Former Illinois and Chicago Bear great Dick Butkus had a tremendous football career, and he has enjoyed success as an actor and entrepreneur since. He could have rested on his laurels, but he cares about people and wants to educate them on a problem that is far more severe than most realize.
Butkus and his son Matt started the IPlayClean (www.iplayclean.org) campaign to encourage young people to avoid using anabolic steroids and other performance-enhancing drugs. He explains how this all came about, including his involvement with Don Hooton, who's son Taylor committed suicide in 2003 after taking steroids.
"My son Matt and I started IPlayClean about four or five years ago. That was due to certain circumstances I'd heard about with kids taking steroids. We talked to Don Hooton, who committed to us, about his son's problem with steroids.
"Then I talked to a cardiologist who had done a study of body builders and power lifters, all known to be heavy steroid users. I discovered that their calcium levels and heart rate were that of a person 30 years older then they are. Taking steroids is detrimental to your health, especially during your developmental years.
"A couple of surveys that we looked at were pretty interesting. Well over half a million kids admit buying steroids. Last year alone was 300,000 who said they used it, and a third of the new users were girls.
"A big one we felt was the 82-85% saying they had never been talked to or given any information about the dangers of steroids. I think that's the most important thing, the education of these kids."
The IPlayClean program has worked tirelessly on educational outreach.
"With some responses from partners, we were able the last three years to send out educational kits to about 10,000 high schools each year. We're just trying to get the awareness."
That awareness is needed now more than ever. Butkus and his associates are fighting an environment that appears to care more for short-term success than long-term physical and mental health.
"When someone gets busted in baseball or wherever, they never talk about these issues. They talk about whether you count the home runs and all this business. Kids see that and say, 'Well, that's no big deal. It's not gonna happen to me.' And sure enough, it does happen to them."
One doesn't necessarily have to purchase steroids off the street to have problems. Many of the products found in health food stores are poorly regulated and might pose problems also.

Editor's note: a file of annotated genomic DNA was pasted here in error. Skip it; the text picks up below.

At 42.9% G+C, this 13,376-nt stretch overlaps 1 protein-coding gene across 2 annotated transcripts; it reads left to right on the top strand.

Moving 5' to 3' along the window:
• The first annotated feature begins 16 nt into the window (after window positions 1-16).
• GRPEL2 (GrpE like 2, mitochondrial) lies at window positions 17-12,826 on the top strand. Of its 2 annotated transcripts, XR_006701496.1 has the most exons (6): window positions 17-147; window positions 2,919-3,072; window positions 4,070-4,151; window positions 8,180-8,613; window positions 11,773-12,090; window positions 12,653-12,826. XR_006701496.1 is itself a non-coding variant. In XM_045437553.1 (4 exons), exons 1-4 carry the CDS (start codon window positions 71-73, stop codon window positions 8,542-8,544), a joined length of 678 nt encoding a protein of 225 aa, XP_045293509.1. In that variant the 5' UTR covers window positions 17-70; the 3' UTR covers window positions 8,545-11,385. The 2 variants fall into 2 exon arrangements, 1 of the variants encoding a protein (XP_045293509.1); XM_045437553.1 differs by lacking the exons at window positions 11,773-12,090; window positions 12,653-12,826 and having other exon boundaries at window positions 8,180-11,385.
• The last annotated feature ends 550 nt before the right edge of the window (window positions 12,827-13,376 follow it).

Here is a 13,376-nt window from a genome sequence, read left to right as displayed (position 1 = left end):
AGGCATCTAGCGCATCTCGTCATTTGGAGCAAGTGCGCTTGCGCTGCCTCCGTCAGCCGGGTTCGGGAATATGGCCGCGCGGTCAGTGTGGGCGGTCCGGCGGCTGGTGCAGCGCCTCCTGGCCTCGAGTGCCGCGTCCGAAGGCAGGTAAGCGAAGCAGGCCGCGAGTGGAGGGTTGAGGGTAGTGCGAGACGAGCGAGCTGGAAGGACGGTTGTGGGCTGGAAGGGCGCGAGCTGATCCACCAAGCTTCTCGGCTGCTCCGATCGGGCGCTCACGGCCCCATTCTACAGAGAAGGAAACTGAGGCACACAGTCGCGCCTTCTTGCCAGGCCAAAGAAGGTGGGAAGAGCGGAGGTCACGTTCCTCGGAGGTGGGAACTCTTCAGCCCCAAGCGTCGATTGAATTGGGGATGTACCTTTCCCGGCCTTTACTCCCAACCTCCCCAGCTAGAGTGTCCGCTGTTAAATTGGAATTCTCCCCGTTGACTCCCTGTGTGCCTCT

"We had a report that you can go into a health food store and just randomly pick supplements off the shelf. If you consume them, you have a 20% chance of flunking a steroid test.
"That's why we're involved with EAS, which is young athlete nutrition. They just came out with a 100% certification that's tested by the FDA. What they say is what you're getting."
There is an increasing tendency by society to seek medical solutions to every problem. Doctors and pharmaceutical companies often contribute to this mentality. Many feel a quick fix is essential. This can lead to drug abuse and numerous negative side effects. Butkus has found this problem at an increasingly young age level.
"I talked to a couple Pop Warner coaches recently, and they finally had to have a meeting with parents because before games, they would be in the parking lot giving their kids Red Bull, Monster and all these energy drinks. That just floored me.
"Are they nuts or what? Giving a 9, 10, 11, 12 year old kid energy drinks. But we're getting kids started at that age. Then they go to high school. It's not so much that they see pros taking it, it's okay with their peer groups. Other kids on their team are taking them.
"So if it's okay by the parents to take these energy drinks, which I'm told has a correlation with kids having heart attacks and stuff, then it must be okay for their kids.
"Then I was talking to another Pop Warner guy, and I told him that like I had a discovery. And he said, 'Oh, that's nothing. How about the parents giving their kids X-Lax in the morning of a wrestling match so they can make their weight?'
"What's going on with these people?"
Little League World Series participants this year wore a patch saying, "I won't cheat." Butkus agrees cheating is at the heart of the problem.
"You hit the nail right on the head. What we're hoping is we get enough of these kids that say, 'It's not cool to take that junk. Let's play fair.' It's a character issue."
Early on, steroid abusers could be excused because little was known about their effects. Once realized, professional sports began testing programs to prevent abuses.
"Back then when it first started, they really didn't know the consequences to their health. (John) Matuszak and (Lyle) Alzado, there's been a number of them that had unfortunate endings. That's why it's illegal."